Keeping weight off after dieting is the real challenge!

Let’s face it: Summer at the beach means being surrounded by food. Whatever your pleasure—frozen custard, juicy burgers, hot crispy pizza or outstanding seafood—it’s all right here. How can you possibly lose weight, or even maintain your weight, under such circumstances?(By the way, if you already have a GQ/Cosmo body, and–now, raise your right hand–you are never tempted, then, as much as it pains me to do so, I advise you to stop reading and proceed immediately to the Tofu, Lettuce & Sit-up page.)

Now, back to the rest of us. My experience as a psychotherapist has shown that a restrictive diet, full of rules and regulations, is not the way to lose and maintain weight. Why? Because, in and of itself, it’s a contradiction. Dieting means following a temporary formula to achieve a permanent goal. In other words, you suffer for a period of time in order to lose weight. But then what?

Like the school child anxiously awaiting the 3pm bell, most dieters courageously endure the latest fad diet, and then, when they just can’t take it any longer—it’s back to the goodies again. Despite all the ‘scientific’ hype over fat, no fat, carbs, no carbs, protein, no protein’you name it, Americans are getting fatter in record numbers. Something isn’t working!

The problem with dieting is that it’s short-term. Well-intentioned dieters don’t think beyond the initial, temporary sacrifice. But as more overeaters are discovering, losing weight isn’t nearly as hard as keeping it off. In fact, maintaining your new-found weight ends up being a lot more difficult than losing, because the positive reinforcement (‘Wow! Don’t you look great!’), and the fun of buying smaller clothes (and what, exactly, does ‘portly’ really mean?), slowly fade as dieters approach their goal.

Though it’s deceptively basic, the solution is simply to eat whatever amount is required to get your body weight to where you want it to be—and to keep it there. Experiment by monitoring your weight, or waist size, as you eat smaller amounts over time. Control the portions and the weight will follow. Get moral support through family and friends; groups such as Weight Watchers or Curves; or spend some time talking to a good counselor or therapist.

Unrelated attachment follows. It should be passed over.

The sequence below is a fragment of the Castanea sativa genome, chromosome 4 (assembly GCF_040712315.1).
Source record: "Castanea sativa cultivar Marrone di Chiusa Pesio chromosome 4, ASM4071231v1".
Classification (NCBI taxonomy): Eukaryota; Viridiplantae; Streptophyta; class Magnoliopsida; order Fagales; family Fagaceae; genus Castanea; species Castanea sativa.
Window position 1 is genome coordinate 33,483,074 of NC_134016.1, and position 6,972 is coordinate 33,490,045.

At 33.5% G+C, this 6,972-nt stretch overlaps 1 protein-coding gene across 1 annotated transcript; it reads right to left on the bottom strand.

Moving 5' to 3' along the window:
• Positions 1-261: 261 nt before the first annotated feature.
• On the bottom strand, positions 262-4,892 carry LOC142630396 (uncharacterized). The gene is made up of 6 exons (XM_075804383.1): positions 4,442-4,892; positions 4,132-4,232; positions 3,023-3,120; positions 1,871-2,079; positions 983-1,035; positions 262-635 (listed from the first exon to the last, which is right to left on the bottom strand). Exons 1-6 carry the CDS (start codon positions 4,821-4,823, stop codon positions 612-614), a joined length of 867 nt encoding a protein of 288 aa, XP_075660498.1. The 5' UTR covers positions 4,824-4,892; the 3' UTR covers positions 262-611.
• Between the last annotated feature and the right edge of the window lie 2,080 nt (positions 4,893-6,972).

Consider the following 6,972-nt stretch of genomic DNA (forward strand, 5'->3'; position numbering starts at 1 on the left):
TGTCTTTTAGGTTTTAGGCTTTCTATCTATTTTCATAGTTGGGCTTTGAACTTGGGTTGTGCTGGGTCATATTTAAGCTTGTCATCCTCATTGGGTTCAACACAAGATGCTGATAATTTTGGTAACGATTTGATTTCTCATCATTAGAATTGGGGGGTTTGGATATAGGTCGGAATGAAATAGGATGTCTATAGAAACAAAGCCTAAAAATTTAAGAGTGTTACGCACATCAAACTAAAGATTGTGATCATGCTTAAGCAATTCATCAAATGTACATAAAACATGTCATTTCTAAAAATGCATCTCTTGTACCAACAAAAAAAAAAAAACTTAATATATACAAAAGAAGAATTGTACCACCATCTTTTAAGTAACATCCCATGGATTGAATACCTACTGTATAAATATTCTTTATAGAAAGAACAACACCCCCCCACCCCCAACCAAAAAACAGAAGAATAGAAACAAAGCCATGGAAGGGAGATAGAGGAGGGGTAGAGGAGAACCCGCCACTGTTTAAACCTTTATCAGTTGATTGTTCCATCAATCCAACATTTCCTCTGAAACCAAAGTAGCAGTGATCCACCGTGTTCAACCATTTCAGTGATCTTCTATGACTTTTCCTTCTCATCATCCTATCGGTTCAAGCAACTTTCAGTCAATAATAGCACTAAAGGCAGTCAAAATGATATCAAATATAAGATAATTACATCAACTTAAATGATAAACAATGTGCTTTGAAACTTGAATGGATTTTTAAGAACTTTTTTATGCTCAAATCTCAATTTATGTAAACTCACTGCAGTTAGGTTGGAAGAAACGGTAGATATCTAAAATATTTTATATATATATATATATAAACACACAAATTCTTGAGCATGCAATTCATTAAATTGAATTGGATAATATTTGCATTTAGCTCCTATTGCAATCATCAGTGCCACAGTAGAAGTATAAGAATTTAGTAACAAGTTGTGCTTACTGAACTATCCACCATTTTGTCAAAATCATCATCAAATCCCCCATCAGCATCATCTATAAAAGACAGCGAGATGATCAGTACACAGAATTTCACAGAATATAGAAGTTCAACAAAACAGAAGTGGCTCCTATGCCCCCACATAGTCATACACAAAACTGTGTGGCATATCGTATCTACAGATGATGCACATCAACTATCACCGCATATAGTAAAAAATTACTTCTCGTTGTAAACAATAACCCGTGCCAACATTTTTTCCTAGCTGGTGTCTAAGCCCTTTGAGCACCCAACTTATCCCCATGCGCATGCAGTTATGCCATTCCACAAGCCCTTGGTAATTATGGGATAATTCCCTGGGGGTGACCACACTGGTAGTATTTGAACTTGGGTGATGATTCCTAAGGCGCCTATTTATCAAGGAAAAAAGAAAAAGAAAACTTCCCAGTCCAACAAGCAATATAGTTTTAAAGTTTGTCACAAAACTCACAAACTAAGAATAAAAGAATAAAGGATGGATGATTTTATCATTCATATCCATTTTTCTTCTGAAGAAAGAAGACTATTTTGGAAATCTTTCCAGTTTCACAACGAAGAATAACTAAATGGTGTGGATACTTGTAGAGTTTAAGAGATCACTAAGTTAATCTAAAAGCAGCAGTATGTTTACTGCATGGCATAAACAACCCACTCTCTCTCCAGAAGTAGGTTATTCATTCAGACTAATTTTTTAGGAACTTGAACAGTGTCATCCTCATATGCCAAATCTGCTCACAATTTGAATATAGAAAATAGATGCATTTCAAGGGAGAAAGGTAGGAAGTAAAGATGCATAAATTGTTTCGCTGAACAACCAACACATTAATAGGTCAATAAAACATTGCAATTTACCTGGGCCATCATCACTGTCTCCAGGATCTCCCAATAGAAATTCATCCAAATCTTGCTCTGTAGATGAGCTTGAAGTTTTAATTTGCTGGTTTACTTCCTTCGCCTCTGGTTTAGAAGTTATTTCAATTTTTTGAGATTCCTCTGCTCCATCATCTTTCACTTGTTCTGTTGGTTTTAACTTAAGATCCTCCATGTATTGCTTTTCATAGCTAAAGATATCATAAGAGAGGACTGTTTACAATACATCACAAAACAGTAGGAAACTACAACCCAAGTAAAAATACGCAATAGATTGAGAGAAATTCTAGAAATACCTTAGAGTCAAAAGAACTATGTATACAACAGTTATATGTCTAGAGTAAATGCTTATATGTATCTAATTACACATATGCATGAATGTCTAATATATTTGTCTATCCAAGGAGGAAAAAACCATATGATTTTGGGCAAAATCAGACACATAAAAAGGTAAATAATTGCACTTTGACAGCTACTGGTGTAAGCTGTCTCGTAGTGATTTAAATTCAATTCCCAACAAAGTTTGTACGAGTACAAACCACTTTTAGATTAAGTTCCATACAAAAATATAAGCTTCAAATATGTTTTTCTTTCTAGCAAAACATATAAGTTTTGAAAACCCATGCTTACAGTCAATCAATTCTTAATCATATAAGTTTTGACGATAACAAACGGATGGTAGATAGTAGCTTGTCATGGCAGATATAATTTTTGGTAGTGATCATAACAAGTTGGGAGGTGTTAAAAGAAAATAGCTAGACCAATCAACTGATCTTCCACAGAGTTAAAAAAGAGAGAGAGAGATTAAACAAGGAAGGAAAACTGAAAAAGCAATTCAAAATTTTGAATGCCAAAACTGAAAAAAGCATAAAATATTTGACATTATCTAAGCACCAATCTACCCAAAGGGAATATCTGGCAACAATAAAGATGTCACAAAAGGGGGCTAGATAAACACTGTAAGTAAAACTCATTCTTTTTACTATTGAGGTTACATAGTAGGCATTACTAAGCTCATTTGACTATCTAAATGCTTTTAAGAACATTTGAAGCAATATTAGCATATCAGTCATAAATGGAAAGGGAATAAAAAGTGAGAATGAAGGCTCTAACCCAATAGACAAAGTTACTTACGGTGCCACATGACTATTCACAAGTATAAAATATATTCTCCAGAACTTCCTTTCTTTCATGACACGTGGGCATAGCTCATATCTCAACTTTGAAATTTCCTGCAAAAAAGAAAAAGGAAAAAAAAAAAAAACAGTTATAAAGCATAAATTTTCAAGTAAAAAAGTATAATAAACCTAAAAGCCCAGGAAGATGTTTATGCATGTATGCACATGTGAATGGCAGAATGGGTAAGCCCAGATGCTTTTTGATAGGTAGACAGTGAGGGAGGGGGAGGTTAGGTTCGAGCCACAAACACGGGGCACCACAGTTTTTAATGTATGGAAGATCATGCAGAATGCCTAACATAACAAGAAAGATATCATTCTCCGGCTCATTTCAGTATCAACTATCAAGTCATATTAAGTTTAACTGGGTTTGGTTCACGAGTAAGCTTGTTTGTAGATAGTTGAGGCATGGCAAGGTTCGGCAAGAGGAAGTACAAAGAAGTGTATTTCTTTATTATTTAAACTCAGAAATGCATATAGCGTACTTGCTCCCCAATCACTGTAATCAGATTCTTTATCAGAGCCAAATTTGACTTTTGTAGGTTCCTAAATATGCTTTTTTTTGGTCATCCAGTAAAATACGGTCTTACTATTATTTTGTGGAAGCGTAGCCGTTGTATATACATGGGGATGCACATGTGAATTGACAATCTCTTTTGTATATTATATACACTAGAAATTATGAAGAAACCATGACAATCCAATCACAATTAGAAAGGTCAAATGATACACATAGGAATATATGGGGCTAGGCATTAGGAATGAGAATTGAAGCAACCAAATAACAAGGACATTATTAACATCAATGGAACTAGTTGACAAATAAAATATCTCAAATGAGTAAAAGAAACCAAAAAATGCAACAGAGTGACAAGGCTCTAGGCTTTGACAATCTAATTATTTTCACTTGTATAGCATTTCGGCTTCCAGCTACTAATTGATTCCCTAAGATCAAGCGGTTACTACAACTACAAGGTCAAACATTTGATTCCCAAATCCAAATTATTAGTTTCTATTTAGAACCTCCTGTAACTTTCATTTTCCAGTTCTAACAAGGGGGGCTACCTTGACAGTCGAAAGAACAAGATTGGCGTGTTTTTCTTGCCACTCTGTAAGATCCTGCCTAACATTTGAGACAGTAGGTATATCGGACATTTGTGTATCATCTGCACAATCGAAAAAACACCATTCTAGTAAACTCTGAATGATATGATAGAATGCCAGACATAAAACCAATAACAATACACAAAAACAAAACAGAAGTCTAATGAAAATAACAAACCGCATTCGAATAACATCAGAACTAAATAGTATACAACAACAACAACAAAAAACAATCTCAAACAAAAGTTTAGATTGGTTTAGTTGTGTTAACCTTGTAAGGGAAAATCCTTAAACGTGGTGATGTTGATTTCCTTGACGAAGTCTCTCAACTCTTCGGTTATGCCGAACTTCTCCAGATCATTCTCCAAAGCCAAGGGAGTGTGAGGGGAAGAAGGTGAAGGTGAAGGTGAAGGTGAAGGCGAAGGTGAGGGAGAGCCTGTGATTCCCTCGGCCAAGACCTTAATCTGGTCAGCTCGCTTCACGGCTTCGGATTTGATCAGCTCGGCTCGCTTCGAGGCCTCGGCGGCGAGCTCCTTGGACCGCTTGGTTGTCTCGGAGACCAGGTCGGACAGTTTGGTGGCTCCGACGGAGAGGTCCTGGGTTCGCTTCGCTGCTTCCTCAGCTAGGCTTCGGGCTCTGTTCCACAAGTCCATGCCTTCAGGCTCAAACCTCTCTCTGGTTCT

Is it hard? Yes! Eating is necessary to life, and imparts powerful, pleasurable sensations. My clients tell me that the sense of loss and craving can often mimic withdrawal from certain drugs. For the ‘horizontally challenged,’ strolling the Ocean City boardwalk, driving up Garfield Parkway, or walking down Rehoboth Avenue can be a distressing, saliva-generating experience. Why do you think they call it ‘comfort food!’

Dieting, with motivation, often does work in the short run. In the long run, though, it can never be a replacement for feeding your body no more fuel than what it needs to operate. There’s no short cut. You can’t starve yourself of carbs or fat, for example, and then, once you can’t stand it any longer, revert to your old ways. If anything, you’ll blow up bigger than before. There are people (of whom I stand in awe), who can starve themselves indefinitely, but the credit doesn’t go to the diet; it goes to their singular determination to establish a permanent lifestyle change.

In response to my online column, a reader emailed, ‘As a fitness training professional, one of the first things I teach my clients is that one cannot ‘starve’ fat off of the body. It must be burned off through increased exercise and a slight decrease in food intake. Far too often I see people who starve themselves on a diet and get absolutely nowhere. Their metabolic rate slows down, and, because they neglect exercise, they end up either not being able to lose any more weight or actually begin to put it back on.’ So, moderate exercise is crucial. You live (or vacation) in an exercise paradise. So go to it!

Both psychologically and nutritionally, it’s best to continue eating the kinds of food that you currently like. Just reduce the portions. It’s not easy, but you can still enjoy life by eating well in smaller amounts. Ask yourself, ‘Do I want to experience life to its fullest, or perhaps live a shorter life with more health problems?’ I see clients who overeat because, deep down, they’re not so sure they care about life. This is an emotional issue that requires examination, which no diet can solve.

The old adage, ‘the dose makes the poison’ is true. It’s not food that kills you. It’s too much food. You, and your love of life—not the latest diet du jour—can work to achieve your target weight, once and for all.